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Morning Briefing for pub, restaurant and food wervice operators

Fri 21st Jul 2017 - Update: Pubs Code figures, trade bodies' wage warning
PCA – Pubs Code will ‘come into its own in second year’, updated figures to be published on Wednesday: Pubs Code Adjudicator (PCA) Paul Newby has said he is convinced the Pubs Code will come into its own in its second year of operation as he prepares to publish updated figures on arbitration cases. The new statistics, which will be published on Wednesday (26 July), will include information on the number of enquiries received by the PCA Enquiry Line during the past year and the number of cases referred to the PCA for arbitration. For the first time it will also indicate the proportion of referrals that relate to each of the six pub-owning businesses – Admiral Taverns, Ei Group, Greene King, Marston’s, Punch, and Heineken-owned Star Pubs & Bars. Newby revealed the details as he published his first annual report. At the end of March, there were 130 cases under consideration – 12 of those cases had been ongoing for more than six months while the majority (79) had been considered for between three and six months. There had been 25 awards made in the first nine months of operation, with 11 of those in relation to the Market Rent Only (MRO) option. The total number of cases accepted by the PCA for arbitration in relation to the offer of an MRO option during the period was 104. The report showed the PCA raised a total levy of £1.5m in 2016/17. The pub-owning businesses were required to pay shares of the total levy ranging between 7% (£105,000) and 40% (£594,000) based on the proportion of tied pubs covered by the code owned by each. HM Treasury rules do not permit the PCA to retain surplus levy payments from one financial year to the next – spent levy in 2016/17 amounted to £692,627 – and the PCA will return this in the same proportions in which it was paid to the pub-owning businesses by offsetting the amount against their levy payment for 2017/18. The PCA received a total of £34,150 in fees income during 2016/17. Of this, £27,300 consisted of fees paid by tied pub tenants to refer their case to the PCA for arbitration and £6,850 was recouped from pub-owning businesses. During the period, Newby received total remuneration of between £160,000 and £165,000, consisting of £115,000 to £120,000 in salary and £46,000 in pension benefits. Newby said: “Over the past 12 months interest in the code has been high and I am pleased that tenants have been exercising their rights. I know there are concerns within the tenant community about the way the code has operated and some frustration over the time arbitrations can take to resolve. But the PCA must deal with all cases in an impartial and lawful manner. To do otherwise would simply increase the risk of legal challenge, with the inevitable consequence of greater delay and cost. But as that new law beds in, cases are completed, and key issues determined, I am confident I will be able to report further progress in the coming year. Year two of the code will be another busy year, but I am convinced it will also be when the Pubs Code comes into its own and demonstrates the tangible benefits and real options it gives to tied tenants.”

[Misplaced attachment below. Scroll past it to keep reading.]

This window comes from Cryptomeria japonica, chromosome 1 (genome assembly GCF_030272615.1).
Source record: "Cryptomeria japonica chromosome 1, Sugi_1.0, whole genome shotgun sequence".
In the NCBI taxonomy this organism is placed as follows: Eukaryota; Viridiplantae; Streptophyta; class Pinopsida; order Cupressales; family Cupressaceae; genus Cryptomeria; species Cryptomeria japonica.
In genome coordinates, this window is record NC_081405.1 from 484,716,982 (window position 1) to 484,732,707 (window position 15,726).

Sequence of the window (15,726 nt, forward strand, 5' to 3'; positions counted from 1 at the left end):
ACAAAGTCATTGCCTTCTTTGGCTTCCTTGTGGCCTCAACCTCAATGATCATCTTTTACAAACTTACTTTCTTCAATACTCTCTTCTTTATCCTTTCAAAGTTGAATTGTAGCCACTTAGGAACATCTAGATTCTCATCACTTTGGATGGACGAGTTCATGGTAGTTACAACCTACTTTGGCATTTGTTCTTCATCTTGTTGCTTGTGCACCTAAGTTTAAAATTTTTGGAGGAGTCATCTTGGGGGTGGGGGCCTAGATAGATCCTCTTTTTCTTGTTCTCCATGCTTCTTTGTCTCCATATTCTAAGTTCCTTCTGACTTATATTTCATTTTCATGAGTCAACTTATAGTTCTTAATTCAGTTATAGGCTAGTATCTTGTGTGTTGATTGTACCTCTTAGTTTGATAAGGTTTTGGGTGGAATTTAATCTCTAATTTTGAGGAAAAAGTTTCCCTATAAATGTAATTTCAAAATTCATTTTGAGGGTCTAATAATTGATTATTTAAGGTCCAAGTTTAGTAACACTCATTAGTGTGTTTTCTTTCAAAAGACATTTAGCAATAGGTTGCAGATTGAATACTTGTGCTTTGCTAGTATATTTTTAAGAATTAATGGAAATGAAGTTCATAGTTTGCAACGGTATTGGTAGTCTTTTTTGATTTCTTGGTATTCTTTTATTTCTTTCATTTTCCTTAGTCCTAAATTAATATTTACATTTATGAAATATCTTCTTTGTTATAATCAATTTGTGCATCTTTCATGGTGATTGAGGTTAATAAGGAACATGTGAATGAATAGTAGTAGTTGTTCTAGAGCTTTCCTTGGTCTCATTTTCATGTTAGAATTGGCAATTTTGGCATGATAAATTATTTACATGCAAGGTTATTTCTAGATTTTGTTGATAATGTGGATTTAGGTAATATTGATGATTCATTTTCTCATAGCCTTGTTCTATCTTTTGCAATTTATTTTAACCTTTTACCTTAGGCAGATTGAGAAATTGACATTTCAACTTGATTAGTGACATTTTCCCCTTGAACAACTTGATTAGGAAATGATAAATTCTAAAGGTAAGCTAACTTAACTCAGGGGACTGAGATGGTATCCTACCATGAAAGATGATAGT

Trade bodies unite to issue wage warning: Trade bodies have highlighted increasing costs that threaten to undermine further investment in the sector. The Association of Licensed Multiple Retailers (ALMR), the British Beer & Pub Association (BBPA) and the British Hospitality Association (BHA) urged the Low Pay Commission (LPC) to weight factors such as a rise in beer duty, auto-enrolment pensions, and the Apprenticeship Levy carefully when setting future minimum wage rates. ALMR chief executive Kate Nicholls said: “The eating and drinking out sector has been characterised by record job creation since 2010, with employment up 18%. However, that has slowed markedly over the past year to 18 months, partly as a result of economic and currency pressure but largely due to increased regulatory costs, such as business rates, which are in danger of becoming unsustainable in the current trading environment. The 2017 ALMR Christie & Co Benchmarking Report shows a drop in growth from 3.4% to 1.1% across the entire sector. At the same time, wage costs have jumped by 12% and gross wage costs as a proportion of turnover now stand at 28%. The sector is approaching tipping point. Many businesses do not have a cushion against significant increases and the LPC must understand that large increases in wage rates will threaten future employment and investment.” BBPA chief executive Brigid Simmonds said: “The National Living Wage cost the industry about £34m in 2016, with the increase to £7.50 this year adding a further £52m – an average of £1,600 for every pub. We also face significant costs in other areas, such as a 4% rise in beer duty in the Budget, auto-enrolment pensions, business rates and the Apprenticeship Levy. The LPC needs to weight all these factors carefully when setting rates.” BHA chief executive Ufi Ibrahim said: “The BHA has urged the commission to be cautious in setting rates for the National Minimum Wage from April 2018. As there is only one compulsory rate for all regions of the UK, particular attention must be paid to those struggling economically. It is important the industry’s growth – especially in employment – is maintained through a responsible settlement.”

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